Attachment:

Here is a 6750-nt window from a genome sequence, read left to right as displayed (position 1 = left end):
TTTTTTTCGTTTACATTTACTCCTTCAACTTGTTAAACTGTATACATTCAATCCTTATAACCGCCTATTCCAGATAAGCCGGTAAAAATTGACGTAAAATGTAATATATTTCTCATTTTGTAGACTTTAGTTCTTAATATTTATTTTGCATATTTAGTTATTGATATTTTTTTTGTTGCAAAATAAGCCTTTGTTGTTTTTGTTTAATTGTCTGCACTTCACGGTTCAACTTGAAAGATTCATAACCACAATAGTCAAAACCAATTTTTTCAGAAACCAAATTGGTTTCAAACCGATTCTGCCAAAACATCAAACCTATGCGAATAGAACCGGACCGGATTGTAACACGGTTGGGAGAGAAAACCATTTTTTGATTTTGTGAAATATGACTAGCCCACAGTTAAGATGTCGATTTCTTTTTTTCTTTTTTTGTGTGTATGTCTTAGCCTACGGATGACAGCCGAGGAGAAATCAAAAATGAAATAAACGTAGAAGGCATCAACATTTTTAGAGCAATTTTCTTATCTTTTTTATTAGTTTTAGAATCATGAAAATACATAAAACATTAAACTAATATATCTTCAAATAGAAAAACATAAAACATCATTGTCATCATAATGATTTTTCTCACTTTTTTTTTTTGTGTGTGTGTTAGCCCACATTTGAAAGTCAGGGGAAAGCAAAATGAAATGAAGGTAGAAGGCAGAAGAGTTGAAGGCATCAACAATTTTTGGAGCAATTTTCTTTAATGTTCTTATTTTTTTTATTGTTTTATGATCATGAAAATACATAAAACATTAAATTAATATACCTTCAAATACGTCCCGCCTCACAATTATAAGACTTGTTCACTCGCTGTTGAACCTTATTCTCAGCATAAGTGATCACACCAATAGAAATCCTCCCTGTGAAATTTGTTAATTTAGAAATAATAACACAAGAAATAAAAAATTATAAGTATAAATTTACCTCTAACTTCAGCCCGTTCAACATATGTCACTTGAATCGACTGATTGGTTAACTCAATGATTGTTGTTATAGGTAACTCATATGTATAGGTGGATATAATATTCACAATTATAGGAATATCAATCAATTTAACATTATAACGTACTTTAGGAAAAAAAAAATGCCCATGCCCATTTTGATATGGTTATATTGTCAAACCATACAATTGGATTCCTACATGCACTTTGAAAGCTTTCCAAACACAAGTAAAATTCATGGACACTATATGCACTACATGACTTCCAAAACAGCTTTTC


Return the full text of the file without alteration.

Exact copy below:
Here is a 6750-nt window from a genome sequence, read left to right as displayed (position 1 = left end):
TTTTTTTCGTTTACATTTACTCCTTCAACTTGTTAAACTGTATACATTCAATCCTTATAACCGCCTATTCCAGATAAGCCGGTAAAAATTGACGTAAAATGTAATATATTTCTCATTTTGTAGACTTTAGTTCTTAATATTTATTTTGCATATTTAGTTATTGATATTTTTTTTGTTGCAAAATAAGCCTTTGTTGTTTTTGTTTAATTGTCTGCACTTCACGGTTCAACTTGAAAGATTCATAACCACAATAGTCAAAACCAATTTTTTCAGAAACCAAATTGGTTTCAAACCGATTCTGCCAAAACATCAAACCTATGCGAATAGAACCGGACCGGATTGTAACACGGTTGGGAGAGAAAACCATTTTTTGATTTTGTGAAATATGACTAGCCCACAGTTAAGATGTCGATTTCTTTTTTTCTTTTTTTGTGTGTATGTCTTAGCCTACGGATGACAGCCGAGGAGAAATCAAAAATGAAATAAACGTAGAAGGCATCAACATTTTTAGAGCAATTTTCTTATCTTTTTTATTAGTTTTAGAATCATGAAAATACATAAAACATTAAACTAATATATCTTCAAATAGAAAAACATAAAACATCATTGTCATCATAATGATTTTTCTCACTTTTTTTTTTTGTGTGTGTGTTAGCCCACATTTGAAAGTCAGGGGAAAGCAAAATGAAATGAAGGTAGAAGGCAGAAGAGTTGAAGGCATCAACAATTTTTGGAGCAATTTTCTTTAATGTTCTTATTTTTTTTATTGTTTTATGATCATGAAAATACATAAAACATTAAATTAATATACCTTCAAATACGTCCCGCCTCACAATTATAAGACTTGTTCACTCGCTGTTGAACCTTATTCTCAGCATAAGTGATCACACCAATAGAAATCCTCCCTGTGAAATTTGTTAATTTAGAAATAATAACACAAGAAATAAAAAATTATAAGTATAAATTTACCTCTAACTTCAGCCCGTTCAACATATGTCACTTGAATCGACTGATTGGTTAACTCAATGATTGTTGTTATAGGTAACTCATATGTATAGGTGGATATAATATTCACAATTATAGGAATATCAATCAATTTAACATTATAACGTACTTTAGGAAAAAAAAAATGCCCATGCCCATTTTGATATGGTTATATTGTCAAACCATACAATTGGATTCCTACATGCACTTTGAAAGCTTTCCAAACACAAGTAAAATTCATGGACACTATATGCACTACATGACTTCCAAAACAGCTTTTC